PAP can rapidly generate adenosine from AMP and is endogenously found in nociceptive neurons and in nociceptive axon terminals [10,11]. However, at the time we began this study, the extent to which PAP or any other ectonucleotidase was directly involved in adenosine-dependent antinociceptive mechanisms in the periphery, including at acupuncture points, was unknown. Dephosphorylation of AMP to adenosine is rate limiting in the periphery and in the brain [9,28], causing extracellular AMP levels to be basally elevated. As is true for any biochemical process, increasing the concentration of a rate-limiting enzyme yields more product (in this case adenosine). In light of this information, we hypothesized that injection of additional hPAP—an enzyme that is endogenously present in muscle tissue surrounding acupuncture points [9,12]—could be used to locally generate adenosine in muscle and near peripheral nerves. Indeed, injection of hPAP into the Weizhong acupuncture point had antinociceptive effects that lasted substantially longer (nearly 100x) than acupuncture (Figure 6A). Our study is the first to show that PAP inhibits nociception via an A1R- and PLC-dependent mechanism in the periphery (Figure 6B), highlighting a role for this ectonucleotidase in peripheral pain mechanisms.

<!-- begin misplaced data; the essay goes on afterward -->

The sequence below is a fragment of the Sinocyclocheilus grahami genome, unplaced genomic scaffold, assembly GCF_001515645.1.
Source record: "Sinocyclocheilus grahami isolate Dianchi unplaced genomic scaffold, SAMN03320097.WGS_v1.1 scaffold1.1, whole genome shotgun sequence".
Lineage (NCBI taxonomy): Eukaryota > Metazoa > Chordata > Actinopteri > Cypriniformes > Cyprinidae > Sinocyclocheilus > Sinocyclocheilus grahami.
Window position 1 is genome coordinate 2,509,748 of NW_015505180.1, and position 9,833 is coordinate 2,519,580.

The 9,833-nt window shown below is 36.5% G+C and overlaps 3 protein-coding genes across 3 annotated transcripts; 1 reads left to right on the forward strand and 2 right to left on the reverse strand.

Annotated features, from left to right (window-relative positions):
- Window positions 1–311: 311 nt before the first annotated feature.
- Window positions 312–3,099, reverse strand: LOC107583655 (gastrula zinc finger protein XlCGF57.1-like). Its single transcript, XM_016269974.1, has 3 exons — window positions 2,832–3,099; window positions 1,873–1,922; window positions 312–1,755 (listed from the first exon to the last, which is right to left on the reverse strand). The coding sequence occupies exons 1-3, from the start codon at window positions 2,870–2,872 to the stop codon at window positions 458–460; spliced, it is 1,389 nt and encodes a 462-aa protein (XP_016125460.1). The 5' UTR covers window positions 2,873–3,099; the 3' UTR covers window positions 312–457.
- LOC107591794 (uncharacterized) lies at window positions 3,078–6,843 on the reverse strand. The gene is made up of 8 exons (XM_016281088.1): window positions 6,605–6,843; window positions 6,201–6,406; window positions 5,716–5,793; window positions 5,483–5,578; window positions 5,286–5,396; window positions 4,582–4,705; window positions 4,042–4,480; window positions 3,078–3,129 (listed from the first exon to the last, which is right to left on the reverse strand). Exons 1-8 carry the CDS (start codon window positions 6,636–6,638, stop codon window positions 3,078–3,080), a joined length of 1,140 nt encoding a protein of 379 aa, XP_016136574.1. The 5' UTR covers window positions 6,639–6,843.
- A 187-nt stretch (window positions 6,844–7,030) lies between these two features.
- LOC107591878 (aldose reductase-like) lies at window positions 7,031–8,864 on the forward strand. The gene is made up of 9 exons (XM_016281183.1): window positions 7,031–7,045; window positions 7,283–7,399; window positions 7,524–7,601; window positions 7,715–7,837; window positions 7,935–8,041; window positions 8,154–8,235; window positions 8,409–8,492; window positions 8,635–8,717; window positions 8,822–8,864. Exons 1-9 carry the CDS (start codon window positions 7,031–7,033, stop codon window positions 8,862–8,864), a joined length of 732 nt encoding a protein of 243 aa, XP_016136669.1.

Given that a selective A1R antagonist blocked the antinociceptive effects of PAPupuncture (CPX, Figure 3), other compounds that block A1R, such as theophylline and caffeine (a non-selective A1 and A2 antagonist), could also reduce PAPupuncture efficacy. This possibility could be particularly relevant if PAPupuncture is advanced into the clinic, as patients should probably eliminate caffeine (and other xanthine-derived alkaloid) intake to maximize analgesic efficacy. Notably, transcutaneous electrical nerve stimulation (TENS) is used clinically to reduce the intensity and unpleasantness of pain in humans, and caffeine (but not placebo) at a dose equivalent to two to three cups of coffee can block these analgesic effects of TENS [29].